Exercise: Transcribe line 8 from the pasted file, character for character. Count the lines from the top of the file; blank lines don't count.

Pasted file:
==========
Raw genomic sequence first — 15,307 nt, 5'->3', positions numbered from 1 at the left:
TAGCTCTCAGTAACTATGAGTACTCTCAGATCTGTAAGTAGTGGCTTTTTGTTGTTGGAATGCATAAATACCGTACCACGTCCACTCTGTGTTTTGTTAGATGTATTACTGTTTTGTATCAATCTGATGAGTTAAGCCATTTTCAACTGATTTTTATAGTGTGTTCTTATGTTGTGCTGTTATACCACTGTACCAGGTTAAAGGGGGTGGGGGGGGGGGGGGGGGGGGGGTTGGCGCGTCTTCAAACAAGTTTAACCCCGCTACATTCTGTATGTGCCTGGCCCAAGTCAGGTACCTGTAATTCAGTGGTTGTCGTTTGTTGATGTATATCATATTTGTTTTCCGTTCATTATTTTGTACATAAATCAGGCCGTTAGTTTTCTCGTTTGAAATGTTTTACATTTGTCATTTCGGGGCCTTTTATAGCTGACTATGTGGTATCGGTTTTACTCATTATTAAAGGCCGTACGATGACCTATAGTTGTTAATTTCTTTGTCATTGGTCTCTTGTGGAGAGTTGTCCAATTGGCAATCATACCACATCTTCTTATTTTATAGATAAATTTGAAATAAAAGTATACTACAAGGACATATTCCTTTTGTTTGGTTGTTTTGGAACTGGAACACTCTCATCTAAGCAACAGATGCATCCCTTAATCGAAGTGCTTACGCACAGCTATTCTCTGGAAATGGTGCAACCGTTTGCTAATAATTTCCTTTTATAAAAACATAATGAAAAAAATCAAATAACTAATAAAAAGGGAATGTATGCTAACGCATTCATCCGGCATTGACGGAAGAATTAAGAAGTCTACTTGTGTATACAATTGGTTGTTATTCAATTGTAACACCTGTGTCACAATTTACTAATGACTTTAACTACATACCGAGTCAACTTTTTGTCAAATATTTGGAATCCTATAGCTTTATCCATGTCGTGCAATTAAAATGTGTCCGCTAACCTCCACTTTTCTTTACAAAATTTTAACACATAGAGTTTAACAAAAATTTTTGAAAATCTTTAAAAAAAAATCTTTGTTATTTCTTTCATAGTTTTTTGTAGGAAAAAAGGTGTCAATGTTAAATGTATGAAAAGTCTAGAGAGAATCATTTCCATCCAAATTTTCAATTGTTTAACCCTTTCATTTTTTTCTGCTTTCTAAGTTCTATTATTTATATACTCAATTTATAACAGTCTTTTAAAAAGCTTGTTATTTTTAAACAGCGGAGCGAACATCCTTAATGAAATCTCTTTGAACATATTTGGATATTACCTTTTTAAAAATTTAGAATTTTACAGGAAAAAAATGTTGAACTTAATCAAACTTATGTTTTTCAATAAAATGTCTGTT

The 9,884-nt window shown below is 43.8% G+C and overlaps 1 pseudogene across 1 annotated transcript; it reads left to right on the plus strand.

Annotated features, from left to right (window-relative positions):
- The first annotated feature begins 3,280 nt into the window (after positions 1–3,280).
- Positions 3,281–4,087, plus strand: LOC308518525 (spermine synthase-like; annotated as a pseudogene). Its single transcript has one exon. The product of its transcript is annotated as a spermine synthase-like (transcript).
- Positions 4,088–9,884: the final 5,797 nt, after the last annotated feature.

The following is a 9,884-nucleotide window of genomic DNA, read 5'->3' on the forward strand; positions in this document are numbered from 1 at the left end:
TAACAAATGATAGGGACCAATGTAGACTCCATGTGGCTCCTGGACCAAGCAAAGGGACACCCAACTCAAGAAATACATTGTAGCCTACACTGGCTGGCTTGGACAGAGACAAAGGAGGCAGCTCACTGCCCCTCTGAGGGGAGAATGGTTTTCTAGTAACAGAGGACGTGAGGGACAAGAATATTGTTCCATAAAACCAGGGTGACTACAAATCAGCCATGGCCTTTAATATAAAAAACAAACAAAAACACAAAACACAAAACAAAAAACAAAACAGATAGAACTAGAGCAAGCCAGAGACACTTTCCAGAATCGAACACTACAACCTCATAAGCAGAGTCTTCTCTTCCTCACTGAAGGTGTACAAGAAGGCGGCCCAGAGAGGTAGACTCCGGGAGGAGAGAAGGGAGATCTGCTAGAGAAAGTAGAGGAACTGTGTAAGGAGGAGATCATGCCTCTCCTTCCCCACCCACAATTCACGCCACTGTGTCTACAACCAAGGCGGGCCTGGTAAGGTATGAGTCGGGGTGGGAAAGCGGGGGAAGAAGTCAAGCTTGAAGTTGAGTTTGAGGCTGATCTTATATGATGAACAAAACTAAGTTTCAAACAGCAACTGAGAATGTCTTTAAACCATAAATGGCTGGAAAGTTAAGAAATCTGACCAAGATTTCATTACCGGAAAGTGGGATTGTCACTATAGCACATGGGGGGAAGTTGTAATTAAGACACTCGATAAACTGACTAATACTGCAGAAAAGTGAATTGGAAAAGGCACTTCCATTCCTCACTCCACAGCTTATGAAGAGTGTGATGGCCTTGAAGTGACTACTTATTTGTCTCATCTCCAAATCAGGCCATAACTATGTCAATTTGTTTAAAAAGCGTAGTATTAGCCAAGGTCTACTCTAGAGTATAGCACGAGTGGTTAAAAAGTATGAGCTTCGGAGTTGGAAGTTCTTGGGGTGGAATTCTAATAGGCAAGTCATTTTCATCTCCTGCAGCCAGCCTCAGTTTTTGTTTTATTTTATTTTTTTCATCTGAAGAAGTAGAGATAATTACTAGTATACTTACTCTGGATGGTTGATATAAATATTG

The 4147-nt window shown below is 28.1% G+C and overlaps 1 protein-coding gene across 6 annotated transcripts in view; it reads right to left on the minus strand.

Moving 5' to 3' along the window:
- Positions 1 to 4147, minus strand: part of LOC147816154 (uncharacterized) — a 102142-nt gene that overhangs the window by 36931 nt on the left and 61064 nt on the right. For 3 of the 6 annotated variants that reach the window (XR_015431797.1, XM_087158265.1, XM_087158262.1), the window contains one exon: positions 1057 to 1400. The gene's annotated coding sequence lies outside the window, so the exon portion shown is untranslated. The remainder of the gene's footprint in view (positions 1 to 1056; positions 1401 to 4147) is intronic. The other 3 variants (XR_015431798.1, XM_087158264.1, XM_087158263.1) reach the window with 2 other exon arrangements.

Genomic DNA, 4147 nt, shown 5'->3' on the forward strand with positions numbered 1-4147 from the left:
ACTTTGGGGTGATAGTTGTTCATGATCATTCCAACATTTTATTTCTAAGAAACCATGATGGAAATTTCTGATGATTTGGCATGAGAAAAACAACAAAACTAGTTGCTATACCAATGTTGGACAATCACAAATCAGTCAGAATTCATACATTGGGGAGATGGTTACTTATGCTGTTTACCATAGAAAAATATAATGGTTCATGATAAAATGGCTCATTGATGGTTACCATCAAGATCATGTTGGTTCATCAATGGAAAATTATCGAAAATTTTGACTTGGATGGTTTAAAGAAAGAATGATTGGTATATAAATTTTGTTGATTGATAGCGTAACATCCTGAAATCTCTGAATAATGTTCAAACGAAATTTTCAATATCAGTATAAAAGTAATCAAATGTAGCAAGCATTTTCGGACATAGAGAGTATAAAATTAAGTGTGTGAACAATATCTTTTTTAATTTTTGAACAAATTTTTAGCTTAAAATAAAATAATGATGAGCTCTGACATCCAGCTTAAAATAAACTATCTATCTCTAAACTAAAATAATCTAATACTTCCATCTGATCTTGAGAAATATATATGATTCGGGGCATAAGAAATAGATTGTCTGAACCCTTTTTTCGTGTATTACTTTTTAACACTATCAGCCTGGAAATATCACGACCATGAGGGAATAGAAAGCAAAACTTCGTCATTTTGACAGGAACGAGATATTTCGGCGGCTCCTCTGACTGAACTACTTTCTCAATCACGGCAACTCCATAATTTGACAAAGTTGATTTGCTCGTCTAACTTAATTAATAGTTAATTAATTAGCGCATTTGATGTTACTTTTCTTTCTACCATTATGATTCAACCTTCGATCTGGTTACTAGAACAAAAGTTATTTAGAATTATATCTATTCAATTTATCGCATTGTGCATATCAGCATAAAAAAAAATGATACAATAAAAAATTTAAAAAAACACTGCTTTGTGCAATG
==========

The following is a 9,884-nucleotide window of genomic DNA, read 5'->3' on the forward strand; positions in this document are numbered from 1 at the left end: